Tap water- source of bacterial contamination?

21 Mar 2019

Tap water- source of bacterial contamination?

Water may be the source of life and an increasingly precious resource, but it’s also responsible for circulating Legionella pneumophila and Mycobacterium avium. These bacteria are responsible for lung disease (legionellosis and pulmonary nontuberculous mycobacterium disease, respectively).

In the United States, the incidence of legionellosis (Hicks et al. 2012) and the prevalence of pulmonary NTM disease (Adjemian et al. 2012) have increased over the past decade. The yearly healthcare costs related to the treatment of Legionnaires’ disease in the United States are estimated to be about 250 million dollars (Collier et al. 2012).

Tap into it

A recent Journal of Applied Microbiology study has surveyed the presence of these microbes in tap water from homes and office buildings across the United States.

The occurrence of L. pneumophila and M. avium was found to be largely sporadic. Office buildings were prone to microbial persistence independent of building age and square footage. Microbial persistence at residences was observed in those older than 40 years for L. pneumophila and was rarely observed for M. avium.

Minimal outbreak

The investigators noted that the lack of consistent detections reduces the potential to cause an outbreak among a family or group of workers.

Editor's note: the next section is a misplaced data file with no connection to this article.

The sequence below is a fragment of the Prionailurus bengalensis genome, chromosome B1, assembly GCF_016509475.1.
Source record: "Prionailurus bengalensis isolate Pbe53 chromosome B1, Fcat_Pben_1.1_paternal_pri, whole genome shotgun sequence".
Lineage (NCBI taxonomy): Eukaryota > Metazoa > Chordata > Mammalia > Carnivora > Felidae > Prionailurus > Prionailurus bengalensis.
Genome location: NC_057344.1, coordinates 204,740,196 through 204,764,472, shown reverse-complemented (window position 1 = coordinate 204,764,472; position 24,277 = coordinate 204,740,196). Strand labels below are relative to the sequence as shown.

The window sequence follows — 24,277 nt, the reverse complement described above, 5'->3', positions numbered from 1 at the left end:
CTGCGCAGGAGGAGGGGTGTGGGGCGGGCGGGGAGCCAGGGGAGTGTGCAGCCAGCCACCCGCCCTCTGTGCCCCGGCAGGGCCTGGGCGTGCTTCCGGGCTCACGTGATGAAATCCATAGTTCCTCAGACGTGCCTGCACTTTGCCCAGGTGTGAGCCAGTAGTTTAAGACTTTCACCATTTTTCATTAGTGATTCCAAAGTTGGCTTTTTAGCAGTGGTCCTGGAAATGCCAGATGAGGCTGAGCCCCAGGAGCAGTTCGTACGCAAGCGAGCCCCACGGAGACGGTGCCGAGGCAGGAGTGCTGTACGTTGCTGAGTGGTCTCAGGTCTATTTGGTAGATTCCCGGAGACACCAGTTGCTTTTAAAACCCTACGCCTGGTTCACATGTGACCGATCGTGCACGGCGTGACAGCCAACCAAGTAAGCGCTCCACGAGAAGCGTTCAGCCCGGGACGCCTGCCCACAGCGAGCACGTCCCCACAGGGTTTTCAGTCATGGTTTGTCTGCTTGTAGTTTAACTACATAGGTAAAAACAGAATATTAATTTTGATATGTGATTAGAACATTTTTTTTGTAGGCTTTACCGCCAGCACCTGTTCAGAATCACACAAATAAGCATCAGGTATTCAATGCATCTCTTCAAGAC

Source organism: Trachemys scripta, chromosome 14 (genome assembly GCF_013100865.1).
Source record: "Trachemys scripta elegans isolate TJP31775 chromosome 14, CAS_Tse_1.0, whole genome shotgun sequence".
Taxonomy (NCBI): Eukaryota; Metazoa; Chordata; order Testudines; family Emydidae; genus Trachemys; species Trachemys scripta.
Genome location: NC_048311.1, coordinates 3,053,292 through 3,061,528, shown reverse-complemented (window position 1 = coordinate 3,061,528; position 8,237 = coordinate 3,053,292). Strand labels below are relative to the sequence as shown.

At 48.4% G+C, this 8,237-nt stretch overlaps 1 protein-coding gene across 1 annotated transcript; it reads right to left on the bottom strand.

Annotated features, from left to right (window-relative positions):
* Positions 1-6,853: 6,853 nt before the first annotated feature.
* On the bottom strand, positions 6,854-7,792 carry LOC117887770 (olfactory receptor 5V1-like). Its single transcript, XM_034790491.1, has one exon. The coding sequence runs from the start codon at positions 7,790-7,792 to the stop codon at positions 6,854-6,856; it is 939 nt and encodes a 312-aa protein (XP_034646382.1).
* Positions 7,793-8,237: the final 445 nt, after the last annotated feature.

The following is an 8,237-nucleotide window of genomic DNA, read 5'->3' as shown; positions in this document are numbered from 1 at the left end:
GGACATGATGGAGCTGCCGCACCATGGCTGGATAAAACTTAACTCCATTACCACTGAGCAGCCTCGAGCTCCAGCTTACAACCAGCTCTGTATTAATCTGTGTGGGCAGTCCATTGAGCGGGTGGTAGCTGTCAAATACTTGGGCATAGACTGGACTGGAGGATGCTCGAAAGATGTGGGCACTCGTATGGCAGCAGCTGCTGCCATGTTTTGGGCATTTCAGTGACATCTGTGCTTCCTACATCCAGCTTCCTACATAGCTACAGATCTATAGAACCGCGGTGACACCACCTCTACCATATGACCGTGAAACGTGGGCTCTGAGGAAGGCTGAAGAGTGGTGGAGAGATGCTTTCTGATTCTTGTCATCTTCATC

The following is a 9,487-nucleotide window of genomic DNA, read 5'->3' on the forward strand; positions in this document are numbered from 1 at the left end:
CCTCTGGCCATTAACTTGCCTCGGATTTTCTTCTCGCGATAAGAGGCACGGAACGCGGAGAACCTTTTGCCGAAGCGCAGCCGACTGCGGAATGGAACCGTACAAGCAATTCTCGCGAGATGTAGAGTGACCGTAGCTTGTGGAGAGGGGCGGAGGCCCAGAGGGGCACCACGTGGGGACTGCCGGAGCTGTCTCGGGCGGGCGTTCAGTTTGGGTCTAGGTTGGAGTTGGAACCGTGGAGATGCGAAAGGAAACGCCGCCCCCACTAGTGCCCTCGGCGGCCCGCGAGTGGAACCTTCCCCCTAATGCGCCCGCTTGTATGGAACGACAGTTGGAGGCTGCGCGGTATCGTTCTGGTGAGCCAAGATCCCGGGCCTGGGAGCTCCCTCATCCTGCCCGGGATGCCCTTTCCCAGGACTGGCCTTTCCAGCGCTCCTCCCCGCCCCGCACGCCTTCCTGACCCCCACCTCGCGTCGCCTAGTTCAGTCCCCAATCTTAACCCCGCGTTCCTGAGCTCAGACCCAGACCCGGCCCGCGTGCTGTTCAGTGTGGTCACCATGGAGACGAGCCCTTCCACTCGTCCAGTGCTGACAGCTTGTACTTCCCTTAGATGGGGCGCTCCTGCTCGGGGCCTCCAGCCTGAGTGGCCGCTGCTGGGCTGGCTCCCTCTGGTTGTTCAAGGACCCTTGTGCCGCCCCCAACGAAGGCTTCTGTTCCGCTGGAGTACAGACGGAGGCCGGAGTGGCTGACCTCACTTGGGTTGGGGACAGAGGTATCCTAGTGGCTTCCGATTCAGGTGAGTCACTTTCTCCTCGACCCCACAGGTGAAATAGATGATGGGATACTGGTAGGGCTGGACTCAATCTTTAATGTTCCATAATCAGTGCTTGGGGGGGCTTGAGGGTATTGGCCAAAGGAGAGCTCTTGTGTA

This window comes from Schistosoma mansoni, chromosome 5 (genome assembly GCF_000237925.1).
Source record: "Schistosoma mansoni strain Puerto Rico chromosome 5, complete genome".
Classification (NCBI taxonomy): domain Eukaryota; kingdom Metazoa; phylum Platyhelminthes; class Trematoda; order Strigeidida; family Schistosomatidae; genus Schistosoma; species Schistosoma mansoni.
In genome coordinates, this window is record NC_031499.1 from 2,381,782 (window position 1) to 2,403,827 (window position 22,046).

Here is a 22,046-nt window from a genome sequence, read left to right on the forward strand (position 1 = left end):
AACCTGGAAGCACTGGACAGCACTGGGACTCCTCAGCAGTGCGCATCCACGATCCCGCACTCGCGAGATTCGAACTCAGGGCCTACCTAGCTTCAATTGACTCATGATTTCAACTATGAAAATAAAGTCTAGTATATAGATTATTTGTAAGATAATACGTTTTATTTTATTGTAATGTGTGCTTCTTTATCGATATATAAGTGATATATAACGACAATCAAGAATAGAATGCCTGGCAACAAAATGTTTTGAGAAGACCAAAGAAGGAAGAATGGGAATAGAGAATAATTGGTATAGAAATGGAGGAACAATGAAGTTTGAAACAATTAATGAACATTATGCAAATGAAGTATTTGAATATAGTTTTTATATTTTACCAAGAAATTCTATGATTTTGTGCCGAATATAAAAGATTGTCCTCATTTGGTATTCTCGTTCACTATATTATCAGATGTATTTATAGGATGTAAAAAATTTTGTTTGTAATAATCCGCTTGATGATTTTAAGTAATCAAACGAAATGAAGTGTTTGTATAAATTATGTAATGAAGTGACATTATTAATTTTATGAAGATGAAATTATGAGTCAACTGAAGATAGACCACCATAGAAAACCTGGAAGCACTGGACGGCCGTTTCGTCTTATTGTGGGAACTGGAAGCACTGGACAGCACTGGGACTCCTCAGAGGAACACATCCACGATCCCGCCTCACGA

"Residences are often suspected to be the source of bacteria when a case of disease is reported, but this study shows that this may not be the case for a sporadic incidence," said lead author Dr. Maura Donohue, of the United States Environmental Protection Agency, in Cincinnati.

"Data from this study can help public health officials pinpoint locations of disease transmission, inform decisions on detection or recovery of the causative agent, and improve public health protection."

Journal of & Letters in Applied Microbiology are two of the flagship research journals of the Society for Applied Microbiology (SfAM). For more than 75 years they have been publishing top quality research and reviews in the broad field of applied microbiology.

The journals are provided to all SfAM members as well as having a global online readership totalling more than 500,000 downloads per year in more than 200 countries. Submitting authors can expect fast decision and publication times, averaging 33 days to first decision and 34 days from acceptance to online publication. There are no page charges.